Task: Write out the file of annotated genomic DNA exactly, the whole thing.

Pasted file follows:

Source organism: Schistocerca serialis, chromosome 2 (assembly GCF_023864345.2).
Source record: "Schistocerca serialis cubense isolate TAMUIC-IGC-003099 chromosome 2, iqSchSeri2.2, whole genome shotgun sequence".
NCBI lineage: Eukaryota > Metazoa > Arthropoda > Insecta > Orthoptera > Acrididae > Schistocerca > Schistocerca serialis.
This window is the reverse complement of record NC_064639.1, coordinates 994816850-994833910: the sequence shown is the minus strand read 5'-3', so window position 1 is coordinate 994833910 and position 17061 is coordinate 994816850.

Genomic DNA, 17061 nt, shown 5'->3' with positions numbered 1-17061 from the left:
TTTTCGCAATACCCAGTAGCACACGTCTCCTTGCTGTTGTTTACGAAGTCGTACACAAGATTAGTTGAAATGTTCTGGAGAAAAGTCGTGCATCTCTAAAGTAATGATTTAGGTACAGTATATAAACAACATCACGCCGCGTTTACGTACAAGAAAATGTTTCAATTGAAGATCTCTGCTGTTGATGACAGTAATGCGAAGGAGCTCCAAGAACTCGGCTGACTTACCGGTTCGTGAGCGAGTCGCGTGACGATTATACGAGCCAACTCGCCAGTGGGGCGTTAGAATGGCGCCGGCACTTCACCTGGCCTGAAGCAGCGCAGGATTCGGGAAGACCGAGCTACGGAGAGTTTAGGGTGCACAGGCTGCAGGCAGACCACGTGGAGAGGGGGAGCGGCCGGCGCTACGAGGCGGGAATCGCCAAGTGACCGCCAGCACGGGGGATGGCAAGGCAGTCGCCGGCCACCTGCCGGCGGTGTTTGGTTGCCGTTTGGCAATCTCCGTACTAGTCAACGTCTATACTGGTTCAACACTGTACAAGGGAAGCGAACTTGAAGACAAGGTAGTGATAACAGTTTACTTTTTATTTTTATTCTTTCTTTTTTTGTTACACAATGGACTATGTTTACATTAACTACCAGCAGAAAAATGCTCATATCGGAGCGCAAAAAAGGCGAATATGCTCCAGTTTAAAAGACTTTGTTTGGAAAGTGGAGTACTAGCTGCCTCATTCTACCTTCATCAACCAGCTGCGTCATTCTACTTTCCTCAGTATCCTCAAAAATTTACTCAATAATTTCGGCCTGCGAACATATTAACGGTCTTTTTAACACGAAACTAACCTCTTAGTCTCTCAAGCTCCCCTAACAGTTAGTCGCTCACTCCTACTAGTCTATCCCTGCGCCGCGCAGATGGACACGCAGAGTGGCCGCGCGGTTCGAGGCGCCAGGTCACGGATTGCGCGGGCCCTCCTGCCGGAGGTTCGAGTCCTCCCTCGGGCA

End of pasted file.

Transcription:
Source organism: Schistocerca serialis, chromosome 2 (assembly GCF_023864345.2).
Source record: "Schistocerca serialis cubense isolate TAMUIC-IGC-003099 chromosome 2, iqSchSeri2.2, whole genome shotgun sequence".
NCBI lineage: Eukaryota > Metazoa > Arthropoda > Insecta > Orthoptera > Acrididae > Schistocerca > Schistocerca serialis.
This window is the reverse complement of record NC_064639.1, coordinates 994816850-994833910: the sequence shown is the minus strand read 5'-3', so window position 1 is coordinate 994833910 and position 17061 is coordinate 994816850.

Genomic DNA, 17061 nt, shown 5'->3' with positions numbered 1-17061 from the left:
TTTTCGCAATACCCAGTAGCACACGTCTCCTTGCTGTTGTTTACGAAGTCGTACACAAGATTAGTTGAAATGTTCTGGAGAAAAGTCGTGCATCTCTAAAGTAATGATTTAGGTACAGTATATAAACAACATCACGCCGCGTTTACGTACAAGAAAATGTTTCAATTGAAGATCTCTGCTGTTGATGACAGTAATGCGAAGGAGCTCCAAGAACTCGGCTGACTTACCGGTTCGTGAGCGAGTCGCGTGACGATTATACGAGCCAACTCGCCAGTGGGGCGTTAGAATGGCGCCGGCACTTCACCTGGCCTGAAGCAGCGCAGGATTCGGGAAGACCGAGCTACGGAGAGTTTAGGGTGCACAGGCTGCAGGCAGACCACGTGGAGAGGGGGAGCGGCCGGCGCTACGAGGCGGGAATCGCCAAGTGACCGCCAGCACGGGGGATGGCAAGGCAGTCGCCGGCCACCTGCCGGCGGTGTTTGGTTGCCGTTTGGCAATCTCCGTACTAGTCAACGTCTATACTGGTTCAACACTGTACAAGGGAAGCGAACTTGAAGACAAGGTAGTGATAACAGTTTACTTTTTATTTTTATTCTTTCTTTTTTTGTTACACAATGGACTATGTTTACATTAACTACCAGCAGAAAAATGCTCATATCGGAGCGCAAAAAAGGCGAATATGCTCCAGTTTAAAAGACTTTGTTTGGAAAGTGGAGTACTAGCTGCCTCATTCTACCTTCATCAACCAGCTGCGTCATTCTACTTTCCTCAGTATCCTCAAAAATTTACTCAATAATTTCGGCCTGCGAACATATTAACGGTCTTTTTAACACGAAACTAACCTCTTAGTCTCTCAAGCTCCCCTAACAGTTAGTCGCTCACTCCTACTAGTCTATCCCTGCGCCGCGCAGATGGACACGCAGAGTGGCCGCGCGGTTCGAGGCGCCAGGTCACGGATTGCGCGGGCCCTCCTGCCGGAGGTTCGAGTCCTCCCTCGGGCA